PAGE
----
Mung beans and their sprouts
Antioxidant and anti-inflammatory properties, protein content and low caloric intake, useful in case of overweight and obesity, help to reduce cholesterol, blood sugar and blood pressure, in the form of sprouts powerful antimicrobial and antiviral action, proved useful also to counteract cold sores and Helicobacter pylori.
Mung bean, also called green gram or moong, scientific name Vigna radiata, is a plant of the Fabaceae or Leguminosae family. The fruits of this plant are pods that contain edible seeds characterized by a peel of an intense green color. These seeds can be found on the market both in the dried form, in this case they should be soaked in water and then cooked, or in the form of sprouts, the famous mung bean sprouts, that can also be self-produced at home. Mung beans are the most used seeds in the world to produce sprouts. Both dried seeds and mung bean sprouts contain interesting nutrients and are characterized by healthy properties, we’ll see better in detail.
Both dried beans and sprouts are sources of group B vitamins and mineral salts, such as magnesium, phosphorus, calcium and potassium. Mung beans and sprouts bring also essential amino acids, which are amino acids that the body cannot produce by itself, are antioxidant thanks to the content in flavonoids and isoflavones, they have anti-inflammatory, anticancer and antihypertensive properties, namely they play a role in keeping blood pressure values at bay (USDA Food composition Database). Moreover, mung products show an antidiabetic action, thus helping to keep blood sugar under control, they are also useful in the case of obesity and overweight given the low caloric intake. Finally, they play an important role in lowering cholesterol and triglycerides (Tang et al, Chem Cent, Jan 2014 - Yao et al, Plant Foods Hum Nutr, Jun 2014). However, during the sprouting process, reactions are activated that modify, or better, maximize, some properties. In fact, dried legumes are made up of about 20-25% protein, are abundant in amino acids, have carbohydrates, about 60%, including starches. The sprouting phase increases the content of all the amino acids and reduces instead the presence of starches. In addition to this, the sprouts have also more antioxidant substances than the dried mung beans, in fact the quantities of caffeic acid, ferulic acid and catechins increase, and the amount of vitamin C also is higher. Mung bean sprouts have also shown a powerful antiviral and antimicrobial action. In fact, they are useful to counteract Helicobacter pylori, one of the most common infections in humans and the cause of gastric problems such as ulcers (Tang et al, Chem Cent, Jan 2014). Not only that, mung sprout extracts have proved to be able to counteract the herpes virus of the lip with an action comparable to that of Acyclovir, a drug used to treat this problem (Hafidh et al, BMC Complement Altern Med, Jun 2015). Sprouting also appears to increase the capacity of mung beans to reduce cholesterol and protect the liver (Lopes et al, Nutrients, Jun 2018). Finally, bean sprouts have less phytic acid than dry beans. Phytic acid is considered an anti-nutrient, a substance that can reduce the absorption of minerals such as calcium, magnesium and zinc. (Mubarak, Food Chemistry, Mar 2005).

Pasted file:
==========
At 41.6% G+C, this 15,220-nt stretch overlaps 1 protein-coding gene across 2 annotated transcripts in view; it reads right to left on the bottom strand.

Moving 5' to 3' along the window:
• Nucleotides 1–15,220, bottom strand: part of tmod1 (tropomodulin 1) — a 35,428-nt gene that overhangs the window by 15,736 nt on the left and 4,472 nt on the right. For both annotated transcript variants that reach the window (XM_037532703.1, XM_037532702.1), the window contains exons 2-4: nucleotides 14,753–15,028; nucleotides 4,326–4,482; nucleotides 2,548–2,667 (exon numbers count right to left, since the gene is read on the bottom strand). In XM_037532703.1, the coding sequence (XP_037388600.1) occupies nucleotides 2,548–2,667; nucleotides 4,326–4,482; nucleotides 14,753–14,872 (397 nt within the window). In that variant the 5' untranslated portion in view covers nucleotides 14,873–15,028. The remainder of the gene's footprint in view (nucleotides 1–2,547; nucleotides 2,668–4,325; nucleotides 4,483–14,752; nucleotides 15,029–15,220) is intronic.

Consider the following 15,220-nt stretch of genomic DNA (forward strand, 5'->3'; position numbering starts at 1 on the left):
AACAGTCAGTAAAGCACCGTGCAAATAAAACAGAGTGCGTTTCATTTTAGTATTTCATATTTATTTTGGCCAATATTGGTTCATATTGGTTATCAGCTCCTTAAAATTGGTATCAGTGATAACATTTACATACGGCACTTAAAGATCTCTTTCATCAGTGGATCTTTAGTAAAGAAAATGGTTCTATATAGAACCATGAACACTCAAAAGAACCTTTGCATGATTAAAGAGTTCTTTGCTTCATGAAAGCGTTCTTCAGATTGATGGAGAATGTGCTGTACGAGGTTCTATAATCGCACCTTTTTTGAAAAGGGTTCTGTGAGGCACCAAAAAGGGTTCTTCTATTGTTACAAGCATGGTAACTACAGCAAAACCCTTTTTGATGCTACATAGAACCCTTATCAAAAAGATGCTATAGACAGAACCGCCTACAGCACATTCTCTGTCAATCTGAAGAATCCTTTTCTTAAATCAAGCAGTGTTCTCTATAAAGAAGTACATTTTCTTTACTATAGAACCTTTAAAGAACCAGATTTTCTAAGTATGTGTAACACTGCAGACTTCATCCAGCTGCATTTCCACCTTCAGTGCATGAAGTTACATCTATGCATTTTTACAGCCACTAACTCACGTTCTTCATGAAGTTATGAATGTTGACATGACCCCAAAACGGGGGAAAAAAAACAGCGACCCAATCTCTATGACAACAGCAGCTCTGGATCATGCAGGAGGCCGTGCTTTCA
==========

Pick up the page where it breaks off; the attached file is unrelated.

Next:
How to eat them
Dries mung beans, like all legumes, need a period of soaking in cold water. After a few hours you can drain them and cook them in boiling water for 20 minutes. Then, you can use them to prepare soups but also burger, vegan balls and salads. Alternatively, you can buy sprouts or, even better, mung beans for sprouting and produce sprouts at home. Then, you should rinse very good the sprouts and you can add them to salads. A video blog is also coming soon in which we will see how to produce the sprouts at home! Keep on following us!